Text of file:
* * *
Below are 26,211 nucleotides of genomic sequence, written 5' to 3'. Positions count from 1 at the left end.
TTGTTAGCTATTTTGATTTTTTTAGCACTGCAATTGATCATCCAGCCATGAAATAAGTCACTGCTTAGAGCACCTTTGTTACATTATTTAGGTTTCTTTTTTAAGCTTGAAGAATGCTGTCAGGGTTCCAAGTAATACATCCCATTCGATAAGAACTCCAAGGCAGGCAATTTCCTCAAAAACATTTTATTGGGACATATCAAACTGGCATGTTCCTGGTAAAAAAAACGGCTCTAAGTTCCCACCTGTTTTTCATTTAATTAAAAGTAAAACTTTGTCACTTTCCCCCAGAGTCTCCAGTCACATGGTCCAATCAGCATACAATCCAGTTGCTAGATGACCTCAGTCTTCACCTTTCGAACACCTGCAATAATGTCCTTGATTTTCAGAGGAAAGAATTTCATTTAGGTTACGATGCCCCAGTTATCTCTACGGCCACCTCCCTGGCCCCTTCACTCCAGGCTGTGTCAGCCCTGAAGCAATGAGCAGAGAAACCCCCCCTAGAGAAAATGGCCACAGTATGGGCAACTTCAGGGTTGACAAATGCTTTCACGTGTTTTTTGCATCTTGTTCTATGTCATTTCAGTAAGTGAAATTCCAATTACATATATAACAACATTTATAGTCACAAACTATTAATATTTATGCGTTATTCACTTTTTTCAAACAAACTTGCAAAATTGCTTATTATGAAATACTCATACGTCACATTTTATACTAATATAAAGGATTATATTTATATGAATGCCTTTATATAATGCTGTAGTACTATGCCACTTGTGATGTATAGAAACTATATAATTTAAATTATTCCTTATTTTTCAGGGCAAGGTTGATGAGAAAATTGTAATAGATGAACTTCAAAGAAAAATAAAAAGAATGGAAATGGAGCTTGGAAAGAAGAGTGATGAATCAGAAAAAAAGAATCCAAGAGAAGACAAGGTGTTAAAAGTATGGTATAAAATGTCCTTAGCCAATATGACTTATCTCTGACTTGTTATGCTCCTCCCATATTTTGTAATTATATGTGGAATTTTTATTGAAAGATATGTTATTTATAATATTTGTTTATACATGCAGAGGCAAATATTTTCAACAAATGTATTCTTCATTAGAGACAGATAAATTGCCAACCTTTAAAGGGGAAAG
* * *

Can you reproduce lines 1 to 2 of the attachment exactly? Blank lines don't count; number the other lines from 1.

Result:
Below are 26,211 nucleotides of genomic sequence, written 5' to 3'. Positions count from 1 at the left end.
TTGTTAGCTATTTTGATTTTTTTAGCACTGCAATTGATCATCCAGCCATGAAATAAGTCACTGCTTAGAGCACCTTTGTTACATTATTTAGGTTTCTTTTTTAAGCTTGAAGAATGCTGTCAGGGTTCCAAGTAATACATCCCATTCGATAAGAACTCCAAGGCAGGCAATTTCCTCAAAAACATTTTATTGGGACATATCAAACTGGCATGTTCCTGGTAAAAAAAACGGCTCTAAGTTCCCACCTGTTTTTCATTTAATTAAAAGTAAAACTTTGTCACTTTCCCCCAGAGTCTCCAGTCACATGGTCCAATCAGCATACAATCCAGTTGCTAGATGACCTCAGTCTTCACCTTTCGAACACCTGCAATAATGTCCTTGATTTTCAGAGGAAAGAATTTCATTTAGGTTACGATGCCCCAGTTATCTCTACGGCCACCTCCCTGGCCCCTTCACTCCAGGCTGTGTCAGCCCTGAAGCAATGAGCAGAGAAACCCCCCCTAGAGAAAATGGCCACAGTATGGGCAACTTCAGGGTTGACAAATGCTTTCACGTGTTTTTTGCATCTTGTTCTATGTCATTTCAGTAAGTGAAATTCCAATTACATATATAACAACATTTATAGTCACAAACTATTAATATTTATGCGTTATTCACTTTTTTCAAACAAACTTGCAAAATTGCTTATTATGAAATACTCATACGTCACATTTTATACTAATATAAAGGATTATATTTATATGAATGCCTTTATATAATGCTGTAGTACTATGCCACTTGTGATGTATAGAAACTATATAATTTAAATTATTCCTTATTTTTCAGGGCAAGGTTGATGAGAAAATTGTAATAGATGAACTTCAAAGAAAAATAAAAAGAATGGAAATGGAGCTTGGAAAGAAGAGTGATGAATCAGAAAAAAAGAATCCAAGAGAAGACAAGGTGTTAAAAGTATGGTATAAAATGTCCTTAGCCAATATGACTTATCTCTGACTTGTTATGCTCCTCCCATATTTTGTAATTATATGTGGAATTTTTATTGAAAGATATGTTATTTATAATATTTGTTTATACATGCAGAGGCAAATATTTTCAACAAATGTATTCTTCATTAGAGACAGATAAATTGCCAACCTTTAAAGGGGAAAG